Volunteers cook for kindness

    With a quick swipe of a student identification card, students can easily find themselves gaining pounds with pizza, pasta and soft-serve ice cream. Many people take the abundant availability of food for granted, but some students recognize that food is a luxury. The Campus Kitchens at William and Mary is an affiliate of the national volunteer organization that tries to help those in the community who do not have this luxury.

    According to co-coordinator and founder of CKWM Jessica Kim ’10, a Campus Kitchens Project is a national non-profit with campus kitchens located in 20 different sites around the United States. This makes the Campus Kitchen at William and Mary both a student-run non-profit and a typical student organization.

    The project’s task is simple: Repackage and distribute uneaten food from local grocery stores and pantries, to low-income families in housing communities, such as the Blayton Community or Avalon. All work is done under a mission statement that aims to reinforce health, develop communities, and empower minds.

    “We have the two-fold goal of helping to alleviate the hunger problems in our Williamsburg community while simultaneously reducing food waste in the area,” Kim said.

    Twice a week, students cook in the kitchen at Williamsburg Presbyterian Church. These students turn the food donated by Trader Joe’s and A Gift from Ben into healthy meals. Students then deliver the meals to local housing communities. The whole process, led by the Food Resource and Recovery Co-Chairs Sandi Wetzel ’11 and Kyle Ogilvie ’11, is completed every week.

    “We rarely buy food,” Molly Bulman ’12, the finance and fundraising chair, said. “For the most part, our donations on Sunday and Thursday mornings are enough to get us through the cooking shift.”

    Bulman works hard to make sure that the money, used for programming purposes is enough to keep the organization on its feet.

    “I work with the co-coordinators, Timmy Siverd ’12 and Jess Kim, to manage our organization’s budget,” Bulman said. “Money’s tight, and we keep it that way.”

    Recently, Bulman organized Homecoming’s Taste of the Town to raise money for Turkeypalooza, an event that provides turkeys for low-income families during the holidays. CKWM would not be successful without the help of student volunteers.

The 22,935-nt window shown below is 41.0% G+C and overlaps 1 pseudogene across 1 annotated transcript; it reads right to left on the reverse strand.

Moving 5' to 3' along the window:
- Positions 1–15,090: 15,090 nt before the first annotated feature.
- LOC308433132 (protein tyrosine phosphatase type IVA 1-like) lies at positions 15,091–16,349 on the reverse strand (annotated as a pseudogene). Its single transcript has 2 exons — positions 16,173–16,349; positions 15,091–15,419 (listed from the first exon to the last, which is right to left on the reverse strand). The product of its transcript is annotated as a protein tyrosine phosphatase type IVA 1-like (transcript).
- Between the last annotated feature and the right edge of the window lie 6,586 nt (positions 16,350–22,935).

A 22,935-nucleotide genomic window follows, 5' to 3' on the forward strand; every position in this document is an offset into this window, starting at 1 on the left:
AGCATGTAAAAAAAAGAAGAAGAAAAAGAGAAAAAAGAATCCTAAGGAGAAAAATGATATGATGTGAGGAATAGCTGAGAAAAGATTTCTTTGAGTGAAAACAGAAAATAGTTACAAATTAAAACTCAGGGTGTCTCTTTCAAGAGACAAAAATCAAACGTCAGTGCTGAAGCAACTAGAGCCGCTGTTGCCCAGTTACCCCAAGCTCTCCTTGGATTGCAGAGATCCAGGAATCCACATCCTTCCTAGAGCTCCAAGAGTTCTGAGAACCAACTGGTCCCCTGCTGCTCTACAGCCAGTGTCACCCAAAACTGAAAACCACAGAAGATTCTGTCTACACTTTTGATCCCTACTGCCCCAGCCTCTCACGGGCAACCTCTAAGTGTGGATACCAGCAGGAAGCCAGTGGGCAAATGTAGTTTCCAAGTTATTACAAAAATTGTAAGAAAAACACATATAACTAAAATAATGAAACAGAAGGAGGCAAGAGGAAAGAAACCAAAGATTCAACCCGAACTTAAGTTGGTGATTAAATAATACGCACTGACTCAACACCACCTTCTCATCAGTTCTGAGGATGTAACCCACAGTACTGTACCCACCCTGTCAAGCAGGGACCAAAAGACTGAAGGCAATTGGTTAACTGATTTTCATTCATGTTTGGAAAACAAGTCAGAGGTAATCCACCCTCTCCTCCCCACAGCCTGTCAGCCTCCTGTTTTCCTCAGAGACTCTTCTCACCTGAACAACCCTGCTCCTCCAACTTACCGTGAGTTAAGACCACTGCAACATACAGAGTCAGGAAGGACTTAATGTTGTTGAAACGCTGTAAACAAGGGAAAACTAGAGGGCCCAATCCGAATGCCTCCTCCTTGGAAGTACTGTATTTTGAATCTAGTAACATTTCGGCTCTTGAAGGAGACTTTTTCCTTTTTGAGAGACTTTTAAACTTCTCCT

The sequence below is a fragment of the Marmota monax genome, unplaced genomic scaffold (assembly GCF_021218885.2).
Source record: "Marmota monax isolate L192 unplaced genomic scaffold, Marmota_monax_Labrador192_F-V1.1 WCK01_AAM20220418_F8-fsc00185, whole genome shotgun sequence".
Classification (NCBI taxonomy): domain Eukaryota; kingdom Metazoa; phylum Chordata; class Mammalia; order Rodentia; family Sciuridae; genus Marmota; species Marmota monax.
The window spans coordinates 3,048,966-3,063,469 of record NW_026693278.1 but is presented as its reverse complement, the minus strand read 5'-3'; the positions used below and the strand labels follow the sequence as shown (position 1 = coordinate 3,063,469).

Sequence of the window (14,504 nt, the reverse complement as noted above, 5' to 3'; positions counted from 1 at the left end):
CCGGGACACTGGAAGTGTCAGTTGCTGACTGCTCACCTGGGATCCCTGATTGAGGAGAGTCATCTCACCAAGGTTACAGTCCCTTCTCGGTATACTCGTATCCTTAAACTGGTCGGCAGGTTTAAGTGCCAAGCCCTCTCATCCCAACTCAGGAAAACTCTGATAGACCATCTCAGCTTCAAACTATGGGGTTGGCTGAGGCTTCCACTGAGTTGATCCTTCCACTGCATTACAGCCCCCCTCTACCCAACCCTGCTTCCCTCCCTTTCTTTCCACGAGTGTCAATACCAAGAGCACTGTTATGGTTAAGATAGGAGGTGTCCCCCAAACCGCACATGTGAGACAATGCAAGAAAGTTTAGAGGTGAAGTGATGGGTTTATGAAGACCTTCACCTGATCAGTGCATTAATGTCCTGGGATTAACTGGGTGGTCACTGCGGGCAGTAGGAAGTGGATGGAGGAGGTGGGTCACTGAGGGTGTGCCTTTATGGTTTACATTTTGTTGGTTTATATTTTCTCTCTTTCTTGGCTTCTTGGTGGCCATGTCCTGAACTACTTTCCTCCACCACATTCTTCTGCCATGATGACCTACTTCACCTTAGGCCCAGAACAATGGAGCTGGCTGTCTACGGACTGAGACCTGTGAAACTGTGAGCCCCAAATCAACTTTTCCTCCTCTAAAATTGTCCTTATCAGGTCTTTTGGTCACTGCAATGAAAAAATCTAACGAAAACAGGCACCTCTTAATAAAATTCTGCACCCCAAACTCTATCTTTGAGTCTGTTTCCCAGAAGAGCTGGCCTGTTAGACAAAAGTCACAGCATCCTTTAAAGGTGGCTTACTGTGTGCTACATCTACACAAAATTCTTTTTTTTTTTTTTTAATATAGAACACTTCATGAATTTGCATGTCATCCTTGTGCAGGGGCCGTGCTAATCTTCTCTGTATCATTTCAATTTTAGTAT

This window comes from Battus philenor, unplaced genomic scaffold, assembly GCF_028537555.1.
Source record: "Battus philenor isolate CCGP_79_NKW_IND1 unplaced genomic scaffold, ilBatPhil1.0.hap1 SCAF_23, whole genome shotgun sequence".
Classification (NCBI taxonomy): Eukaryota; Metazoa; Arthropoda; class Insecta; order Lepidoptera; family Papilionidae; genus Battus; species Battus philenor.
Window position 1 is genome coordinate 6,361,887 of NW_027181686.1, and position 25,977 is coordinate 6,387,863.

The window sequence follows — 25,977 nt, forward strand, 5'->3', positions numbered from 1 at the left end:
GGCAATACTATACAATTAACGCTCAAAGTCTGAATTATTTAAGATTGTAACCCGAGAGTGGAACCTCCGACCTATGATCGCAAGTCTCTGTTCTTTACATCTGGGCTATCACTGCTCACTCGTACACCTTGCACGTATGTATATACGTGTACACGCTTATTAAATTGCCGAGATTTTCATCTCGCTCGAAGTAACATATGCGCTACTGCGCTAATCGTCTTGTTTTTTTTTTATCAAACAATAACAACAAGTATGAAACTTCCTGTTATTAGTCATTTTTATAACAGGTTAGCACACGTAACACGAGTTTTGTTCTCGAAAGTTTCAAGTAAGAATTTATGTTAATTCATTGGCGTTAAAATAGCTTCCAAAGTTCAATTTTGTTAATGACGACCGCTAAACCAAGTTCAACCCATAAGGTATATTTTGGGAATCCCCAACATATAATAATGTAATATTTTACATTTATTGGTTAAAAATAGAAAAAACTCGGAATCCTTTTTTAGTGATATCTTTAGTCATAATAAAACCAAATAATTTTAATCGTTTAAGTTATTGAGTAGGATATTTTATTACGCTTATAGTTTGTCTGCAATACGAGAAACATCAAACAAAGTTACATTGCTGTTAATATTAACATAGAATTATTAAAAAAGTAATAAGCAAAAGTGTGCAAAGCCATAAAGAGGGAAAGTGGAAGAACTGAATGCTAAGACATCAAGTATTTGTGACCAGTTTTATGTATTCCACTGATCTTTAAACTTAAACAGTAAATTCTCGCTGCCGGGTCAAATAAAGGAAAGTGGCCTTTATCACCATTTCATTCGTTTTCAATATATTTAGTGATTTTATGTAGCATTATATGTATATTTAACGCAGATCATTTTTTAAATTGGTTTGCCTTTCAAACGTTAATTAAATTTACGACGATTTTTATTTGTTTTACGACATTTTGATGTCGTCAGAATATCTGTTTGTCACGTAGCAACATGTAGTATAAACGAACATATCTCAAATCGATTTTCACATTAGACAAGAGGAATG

“I heard of CKWM during my freshman year and decided to volunteer on a cooking and delivery shift,” Siverd said. “When an executive board position opened up, I decided to apply for it so I could spend more of my time working with CKWM. I got that position and have worked heavily with CKWM for the past year, and have loved every minute.”

    The organization is an affiliate of the Office of Community Engagement and Services. Students can participate once or on a regular basis by registering through the website, Wmpeople.wm.edu/campuskitchenwm, but the experiences that come with participation in the program far outweigh the hours spent working.

    “CKWM has made a huge impact on my life because it has made up so much of my involvement on campus,” Kim said. “I have really learned a lot about the issues that face our community.”

    “I am truly in love with Friday delivery shifts,” Bulman said. “There’s a huge community of kids living there, and it’s nice to just play for a change. They don’t see us as outsiders because we have become regulars. We’re more than partners, we’re family.”

    “My favorite memory would probably be our Turkeypalooza event last Thanksgiving,” Kim said. “We went around to our clients’ houses delivering grocery bags full of food for their Thanksgiving meals, and they were just so appreciative. It really made me realize that what we do does actually make a difference in their lives.”

    This year’s Turkeypalooza is scheduled for Nov. 23. A Thanksgiving feast will be held for families living in the Blayton Building on Scotland Street.

    The team, however, will continue to cook long after the holiday festivities are over.
    “Hunger is a problem that is prevalent in each community,” Kim said. “We hope to do our part by preparing students to help tackle the issue once they leave the College.”


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